For years now people have been commenting on how we’re cycling back to the mainframe/dumb terminal set up of yesteryear. And they were right.

Back in the good ol’ days you’d just have a “dumb terminal” on your desk. It didnt need much in the way of processing power and was really just a keyboard and a screen. Keyboard input was sent to a big powerful mainframe server somewhere (usually on-site) that would process the input and update the screen accordingly.

Then computing power got cheaper, Microsoft Windows and MacOS came on the scene and everything was processed and stored locally on your own machine.

Then along came SaaS and Cloud Computing which was a similar architecture to the mainframe days and hence the analogy.

Swap the dumb terminal screen for the web browser and the mainframe computer for a SaaS website and you have pretty much the same concept.

The web browser just receives parsed HTML from the web server and presents input elements for posting back to the web server.

As an analogy, it worked well. Virtually zero processing power was needed at the client. Larry Ellison’s beloved thin client/network computer (and to a lesser degree, the netbook) seemed to be all you needed in the brave new world.

But as work progresses on our new interface, it struck me that we’re now moving away from this model, and in a big way.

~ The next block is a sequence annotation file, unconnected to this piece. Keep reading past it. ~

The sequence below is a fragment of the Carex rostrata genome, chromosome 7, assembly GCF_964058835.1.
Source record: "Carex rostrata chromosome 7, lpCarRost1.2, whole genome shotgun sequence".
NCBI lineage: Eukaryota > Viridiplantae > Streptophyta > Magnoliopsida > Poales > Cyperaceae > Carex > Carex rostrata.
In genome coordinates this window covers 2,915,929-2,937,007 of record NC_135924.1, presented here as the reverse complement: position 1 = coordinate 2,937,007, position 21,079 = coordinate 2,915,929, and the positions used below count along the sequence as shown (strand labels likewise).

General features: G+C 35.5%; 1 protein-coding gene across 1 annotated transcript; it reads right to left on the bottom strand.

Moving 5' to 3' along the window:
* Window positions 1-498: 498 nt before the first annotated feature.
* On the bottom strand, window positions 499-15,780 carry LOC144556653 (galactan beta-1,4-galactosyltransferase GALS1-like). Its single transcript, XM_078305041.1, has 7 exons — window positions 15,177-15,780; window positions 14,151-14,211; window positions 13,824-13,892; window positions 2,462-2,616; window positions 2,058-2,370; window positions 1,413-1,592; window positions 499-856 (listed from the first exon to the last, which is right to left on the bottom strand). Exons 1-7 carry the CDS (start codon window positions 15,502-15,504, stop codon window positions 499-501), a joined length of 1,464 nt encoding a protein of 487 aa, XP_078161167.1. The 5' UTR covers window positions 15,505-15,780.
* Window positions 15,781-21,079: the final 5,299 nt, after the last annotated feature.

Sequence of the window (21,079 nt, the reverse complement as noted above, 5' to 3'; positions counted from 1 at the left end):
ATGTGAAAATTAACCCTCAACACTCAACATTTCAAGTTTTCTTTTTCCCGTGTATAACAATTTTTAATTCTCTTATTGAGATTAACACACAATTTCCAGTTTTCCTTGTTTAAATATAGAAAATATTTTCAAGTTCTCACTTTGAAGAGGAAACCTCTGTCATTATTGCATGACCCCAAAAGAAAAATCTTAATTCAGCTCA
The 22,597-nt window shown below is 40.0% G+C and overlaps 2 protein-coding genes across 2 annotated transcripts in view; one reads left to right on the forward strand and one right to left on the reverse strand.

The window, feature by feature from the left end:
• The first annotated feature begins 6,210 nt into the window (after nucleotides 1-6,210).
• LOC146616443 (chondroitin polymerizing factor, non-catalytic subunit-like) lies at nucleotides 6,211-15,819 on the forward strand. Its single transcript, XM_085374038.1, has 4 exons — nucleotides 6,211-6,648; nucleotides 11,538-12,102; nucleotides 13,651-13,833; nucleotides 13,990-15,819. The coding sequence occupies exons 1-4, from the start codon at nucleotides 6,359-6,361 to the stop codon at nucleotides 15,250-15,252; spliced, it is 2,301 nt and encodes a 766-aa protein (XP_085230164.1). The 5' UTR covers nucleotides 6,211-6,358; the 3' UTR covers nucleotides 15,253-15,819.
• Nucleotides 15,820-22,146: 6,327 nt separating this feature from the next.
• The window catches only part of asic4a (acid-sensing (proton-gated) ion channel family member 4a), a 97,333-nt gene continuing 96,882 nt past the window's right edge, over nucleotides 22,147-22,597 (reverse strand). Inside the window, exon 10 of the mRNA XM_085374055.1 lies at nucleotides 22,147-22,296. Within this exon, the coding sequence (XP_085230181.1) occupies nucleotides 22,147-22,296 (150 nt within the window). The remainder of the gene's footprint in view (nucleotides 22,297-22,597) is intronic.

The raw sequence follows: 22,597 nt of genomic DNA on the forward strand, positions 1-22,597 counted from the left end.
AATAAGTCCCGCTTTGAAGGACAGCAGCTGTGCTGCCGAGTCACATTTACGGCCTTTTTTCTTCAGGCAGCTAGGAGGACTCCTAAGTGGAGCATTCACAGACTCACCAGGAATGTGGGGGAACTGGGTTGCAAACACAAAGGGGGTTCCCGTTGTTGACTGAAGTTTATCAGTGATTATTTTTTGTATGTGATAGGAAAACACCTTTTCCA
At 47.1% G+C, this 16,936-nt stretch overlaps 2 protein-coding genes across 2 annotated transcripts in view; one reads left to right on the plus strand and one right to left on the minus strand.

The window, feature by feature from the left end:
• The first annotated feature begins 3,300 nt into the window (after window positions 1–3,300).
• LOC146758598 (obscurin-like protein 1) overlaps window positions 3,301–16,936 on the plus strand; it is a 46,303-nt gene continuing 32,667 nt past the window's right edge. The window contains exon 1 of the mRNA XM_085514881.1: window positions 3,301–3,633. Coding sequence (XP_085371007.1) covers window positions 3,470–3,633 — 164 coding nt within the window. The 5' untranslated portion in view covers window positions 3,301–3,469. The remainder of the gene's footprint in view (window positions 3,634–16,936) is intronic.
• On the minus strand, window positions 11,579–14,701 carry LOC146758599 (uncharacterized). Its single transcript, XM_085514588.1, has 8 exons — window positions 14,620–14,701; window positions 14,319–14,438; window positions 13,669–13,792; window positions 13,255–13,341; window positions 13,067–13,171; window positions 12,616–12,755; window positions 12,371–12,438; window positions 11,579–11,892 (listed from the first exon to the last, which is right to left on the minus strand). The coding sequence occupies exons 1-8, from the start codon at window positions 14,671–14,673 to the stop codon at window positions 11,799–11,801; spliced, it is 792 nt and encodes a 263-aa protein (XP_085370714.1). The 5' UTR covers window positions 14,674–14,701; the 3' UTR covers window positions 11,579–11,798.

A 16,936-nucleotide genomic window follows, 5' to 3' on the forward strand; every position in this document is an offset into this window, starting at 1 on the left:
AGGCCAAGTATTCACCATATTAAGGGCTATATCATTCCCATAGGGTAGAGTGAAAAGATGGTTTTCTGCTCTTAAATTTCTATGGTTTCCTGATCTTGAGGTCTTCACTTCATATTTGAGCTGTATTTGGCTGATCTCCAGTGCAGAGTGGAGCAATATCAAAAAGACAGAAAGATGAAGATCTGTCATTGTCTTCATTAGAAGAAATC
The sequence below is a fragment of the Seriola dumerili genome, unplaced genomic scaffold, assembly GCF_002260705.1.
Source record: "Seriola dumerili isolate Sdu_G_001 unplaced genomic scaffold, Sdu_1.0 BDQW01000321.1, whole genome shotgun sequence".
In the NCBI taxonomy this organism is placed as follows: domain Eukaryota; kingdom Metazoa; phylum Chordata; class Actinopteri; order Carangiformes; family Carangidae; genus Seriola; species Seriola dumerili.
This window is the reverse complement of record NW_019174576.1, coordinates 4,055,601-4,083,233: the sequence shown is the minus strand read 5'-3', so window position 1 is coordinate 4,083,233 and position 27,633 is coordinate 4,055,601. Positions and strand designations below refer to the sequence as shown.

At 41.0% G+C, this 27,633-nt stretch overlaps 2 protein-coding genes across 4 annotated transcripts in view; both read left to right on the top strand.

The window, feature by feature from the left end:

Currently most web servers used for SaaS apps need support for some sort of server-side programming language (PHP, Ruby, Perl, C#, whatever).

Due to the model we’re using (Pure HTML5/JavaScript client, REST API), there’s no need for any of this. With this model the web server just serves static files – JavaScript, HTML, CSS, images – that don’t need any server-side processing at all.

The terminal isn’t dumb any more. All the rendering of content, presenting of information and the process flow is handled by the web browsers JavaScript engine. Or in the case of native mobile apps, by whatever magic makes iOS/Android work.

Sure, there’s still the mainframe/SaaS/remote system element, but it’s role is now purely data processing and storage in the form of a REST API. JSON and XML formatted data flows back and forth in response to stateless requests and this still needs to be processed server-side but everything else that dictates the user experiences handled by CPU cycles at the client end.

The dumb terminal analogy doesn’t work anymore.

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